In his latest blog post, Jonathan Schwartz laments that the slow transformation toward multitenant grids behind corporate firewalls at the same time as he promotes Sun's forthcoming Grid service (starting with 5,000 CPU sockets, a mix of Ultrasparc and Opteron), which will live under the network.com URL (which came with the StorageTek acquisition. The Sun president and COO, along with others like Nick Carr, is a true believer in the grid as the logical next step in computing, where compute resources will be centralized and metered like electric power. The problem is that his beliefs haven't turned into profits...yet.
Schwartz cites 15 months of negotiations with a financial services customer about using Sun's grid for peak loads on portfolio simulations that devolved into discussions about approved network cable providers.
"Frankly, it's been tough to convince the largest enterprises that a public grid represents an attractive future. Just as I'm sure George Westinghouse was confounded by the Chief Electricity Officers of the time that resisted buying power from a grid, rather than building their own internal utilities. But that's not to suggest it hasn't been happening in the business world."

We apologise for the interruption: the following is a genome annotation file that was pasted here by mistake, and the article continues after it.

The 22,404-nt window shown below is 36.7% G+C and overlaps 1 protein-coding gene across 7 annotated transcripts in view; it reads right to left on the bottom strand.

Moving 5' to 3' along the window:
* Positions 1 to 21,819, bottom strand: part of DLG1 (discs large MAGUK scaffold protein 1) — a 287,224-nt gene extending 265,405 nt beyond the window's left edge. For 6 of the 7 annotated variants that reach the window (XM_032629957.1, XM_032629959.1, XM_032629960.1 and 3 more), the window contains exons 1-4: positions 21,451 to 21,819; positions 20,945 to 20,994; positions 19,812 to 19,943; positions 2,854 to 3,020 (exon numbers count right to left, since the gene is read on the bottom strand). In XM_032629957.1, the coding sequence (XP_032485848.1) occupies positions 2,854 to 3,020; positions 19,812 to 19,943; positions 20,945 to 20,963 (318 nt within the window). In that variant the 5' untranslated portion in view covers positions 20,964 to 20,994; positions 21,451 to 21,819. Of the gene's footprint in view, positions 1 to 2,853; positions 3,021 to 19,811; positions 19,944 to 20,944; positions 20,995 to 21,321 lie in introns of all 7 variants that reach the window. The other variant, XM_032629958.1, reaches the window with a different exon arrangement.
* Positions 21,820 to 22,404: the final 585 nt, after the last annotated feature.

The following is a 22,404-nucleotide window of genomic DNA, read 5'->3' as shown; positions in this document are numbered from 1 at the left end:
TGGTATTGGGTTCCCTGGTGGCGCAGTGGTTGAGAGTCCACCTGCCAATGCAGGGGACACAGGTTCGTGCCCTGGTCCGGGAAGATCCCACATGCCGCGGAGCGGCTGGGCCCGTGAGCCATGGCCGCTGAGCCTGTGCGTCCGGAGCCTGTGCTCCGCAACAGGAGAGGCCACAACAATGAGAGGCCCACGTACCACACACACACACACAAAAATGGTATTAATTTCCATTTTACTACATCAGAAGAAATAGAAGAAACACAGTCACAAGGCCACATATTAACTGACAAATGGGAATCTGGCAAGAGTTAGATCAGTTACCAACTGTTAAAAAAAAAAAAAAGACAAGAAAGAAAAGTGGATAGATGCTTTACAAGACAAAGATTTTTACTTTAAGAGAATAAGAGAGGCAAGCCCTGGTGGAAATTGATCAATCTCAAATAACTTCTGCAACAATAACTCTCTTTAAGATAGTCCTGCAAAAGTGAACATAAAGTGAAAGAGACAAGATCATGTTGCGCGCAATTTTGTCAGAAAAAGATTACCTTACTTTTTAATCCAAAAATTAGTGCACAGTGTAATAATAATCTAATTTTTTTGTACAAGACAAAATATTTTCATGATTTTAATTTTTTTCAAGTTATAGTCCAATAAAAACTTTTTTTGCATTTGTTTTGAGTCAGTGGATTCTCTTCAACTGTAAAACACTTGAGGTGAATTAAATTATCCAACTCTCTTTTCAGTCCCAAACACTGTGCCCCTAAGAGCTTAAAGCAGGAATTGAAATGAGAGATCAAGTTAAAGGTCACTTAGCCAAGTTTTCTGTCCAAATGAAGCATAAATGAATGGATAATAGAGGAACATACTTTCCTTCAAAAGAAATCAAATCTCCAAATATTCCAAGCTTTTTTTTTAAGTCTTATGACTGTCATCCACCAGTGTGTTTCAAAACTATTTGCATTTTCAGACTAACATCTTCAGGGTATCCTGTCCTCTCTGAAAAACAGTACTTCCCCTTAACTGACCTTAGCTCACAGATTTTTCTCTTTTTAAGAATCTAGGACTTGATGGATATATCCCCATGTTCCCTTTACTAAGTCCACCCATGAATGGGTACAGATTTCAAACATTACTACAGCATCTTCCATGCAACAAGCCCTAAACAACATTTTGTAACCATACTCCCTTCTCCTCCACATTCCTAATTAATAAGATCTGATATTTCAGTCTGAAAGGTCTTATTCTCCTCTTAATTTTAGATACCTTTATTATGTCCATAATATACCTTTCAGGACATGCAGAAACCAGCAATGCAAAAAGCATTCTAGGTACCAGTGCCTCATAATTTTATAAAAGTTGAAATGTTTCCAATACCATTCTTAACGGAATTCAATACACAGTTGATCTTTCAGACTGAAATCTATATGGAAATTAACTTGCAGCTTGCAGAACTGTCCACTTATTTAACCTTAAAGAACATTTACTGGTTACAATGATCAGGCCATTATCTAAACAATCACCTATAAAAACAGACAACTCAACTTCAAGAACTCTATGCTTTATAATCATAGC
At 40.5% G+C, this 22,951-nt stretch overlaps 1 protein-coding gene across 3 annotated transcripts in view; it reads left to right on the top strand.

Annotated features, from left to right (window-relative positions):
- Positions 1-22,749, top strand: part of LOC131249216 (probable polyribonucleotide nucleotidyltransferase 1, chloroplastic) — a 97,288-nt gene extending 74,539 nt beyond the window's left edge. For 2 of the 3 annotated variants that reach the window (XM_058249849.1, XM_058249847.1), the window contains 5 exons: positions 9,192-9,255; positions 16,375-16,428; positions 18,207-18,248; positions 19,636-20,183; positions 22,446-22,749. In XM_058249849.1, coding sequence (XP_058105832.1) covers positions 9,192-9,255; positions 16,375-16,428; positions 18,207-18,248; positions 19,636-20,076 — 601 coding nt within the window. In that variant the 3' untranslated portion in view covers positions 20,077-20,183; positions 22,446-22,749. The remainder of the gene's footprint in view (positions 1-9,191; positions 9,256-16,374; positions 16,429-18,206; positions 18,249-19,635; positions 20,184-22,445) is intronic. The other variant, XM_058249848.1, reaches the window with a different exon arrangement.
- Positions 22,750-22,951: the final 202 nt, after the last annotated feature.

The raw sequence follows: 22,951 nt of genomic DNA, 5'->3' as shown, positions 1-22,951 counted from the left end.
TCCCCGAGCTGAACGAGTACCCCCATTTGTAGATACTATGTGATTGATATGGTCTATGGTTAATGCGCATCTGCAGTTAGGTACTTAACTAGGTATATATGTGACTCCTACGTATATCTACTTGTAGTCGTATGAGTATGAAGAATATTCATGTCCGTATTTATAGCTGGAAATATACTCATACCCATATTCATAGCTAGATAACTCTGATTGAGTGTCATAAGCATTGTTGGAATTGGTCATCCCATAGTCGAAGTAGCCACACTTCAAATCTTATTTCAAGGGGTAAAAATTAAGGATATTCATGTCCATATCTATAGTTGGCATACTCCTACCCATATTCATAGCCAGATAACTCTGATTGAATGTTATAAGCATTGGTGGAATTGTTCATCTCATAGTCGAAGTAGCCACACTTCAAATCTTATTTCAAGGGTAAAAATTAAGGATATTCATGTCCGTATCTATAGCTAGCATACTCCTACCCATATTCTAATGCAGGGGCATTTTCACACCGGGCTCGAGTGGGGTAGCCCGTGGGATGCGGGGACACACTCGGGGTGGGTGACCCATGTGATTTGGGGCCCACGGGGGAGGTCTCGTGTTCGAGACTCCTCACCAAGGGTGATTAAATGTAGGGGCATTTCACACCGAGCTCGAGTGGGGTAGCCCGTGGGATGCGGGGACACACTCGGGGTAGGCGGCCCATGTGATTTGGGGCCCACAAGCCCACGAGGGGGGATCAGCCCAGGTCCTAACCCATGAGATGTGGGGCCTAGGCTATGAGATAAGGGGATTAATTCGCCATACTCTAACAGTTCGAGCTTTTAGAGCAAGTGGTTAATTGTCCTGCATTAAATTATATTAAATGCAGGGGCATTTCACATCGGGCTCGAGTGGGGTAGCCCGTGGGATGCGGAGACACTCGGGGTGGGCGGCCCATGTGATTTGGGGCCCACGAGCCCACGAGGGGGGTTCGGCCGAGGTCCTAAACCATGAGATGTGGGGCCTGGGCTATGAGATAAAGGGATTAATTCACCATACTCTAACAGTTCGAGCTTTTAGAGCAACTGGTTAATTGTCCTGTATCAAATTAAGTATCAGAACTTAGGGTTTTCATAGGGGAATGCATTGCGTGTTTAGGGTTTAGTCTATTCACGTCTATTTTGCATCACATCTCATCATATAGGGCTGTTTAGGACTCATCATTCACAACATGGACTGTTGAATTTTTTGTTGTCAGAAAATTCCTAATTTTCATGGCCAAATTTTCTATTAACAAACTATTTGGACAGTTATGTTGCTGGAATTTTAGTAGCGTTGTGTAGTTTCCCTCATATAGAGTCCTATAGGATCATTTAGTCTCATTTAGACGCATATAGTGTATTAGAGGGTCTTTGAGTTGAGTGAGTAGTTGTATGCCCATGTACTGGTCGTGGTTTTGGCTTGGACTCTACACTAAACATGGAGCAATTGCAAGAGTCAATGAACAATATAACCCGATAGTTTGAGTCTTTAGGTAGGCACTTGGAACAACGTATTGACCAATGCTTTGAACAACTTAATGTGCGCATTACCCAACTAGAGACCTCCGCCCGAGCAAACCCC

Like Westinghouse, Schwartz hopes that he can prove the naysayers wrong...soon...and begin charging per CPU hour for compute resources. Schwartz uses the term "grid" loosely, applying it to massive grids of distributed computer power for parallelized heavy computational applications (such as oil exploration and movie rendering) or the multitenant setups used by on demand providers to run a single instance across dozens or thousands of customers. It's about standardized, centralized power and on demand resources, managed like a utility, which means, like electricity, it's a general purpose, and even tradeable, commodity.
RightNow CEO Greg Gianforte expresses a common sentiment among software providers and IT shops. They don't need Sun's grid today, but Schwartz the evangelist thinks they will come around. Now Schwartz is adding the long tail to prop up his grid vision. Consumers are ahead of enterprises in using grids, he said. He points to Google, Yahoo and PayPal--as examples of the new infrastructure models for running specific kinds of applications. "Just think back ten years - when most enterprises I met laughed at the idea of putting business systems on the internet. Now you're an anomaly if you're 'off the grid,' " Schwartz wrote in his post. Of course, he would like Sun's Grid to power those Web service giants.
Here are few details on Sun Grid. The first release to U.S. customers--Sun has some export/security hurdles to cross; provisioning (PayPal as a payment service) will take hours, not minutes; and Web service APIs will be "relatively simple." It's a giant first step, which will either be a footnote in Sun's history or the beginning of the company's next major incarnation.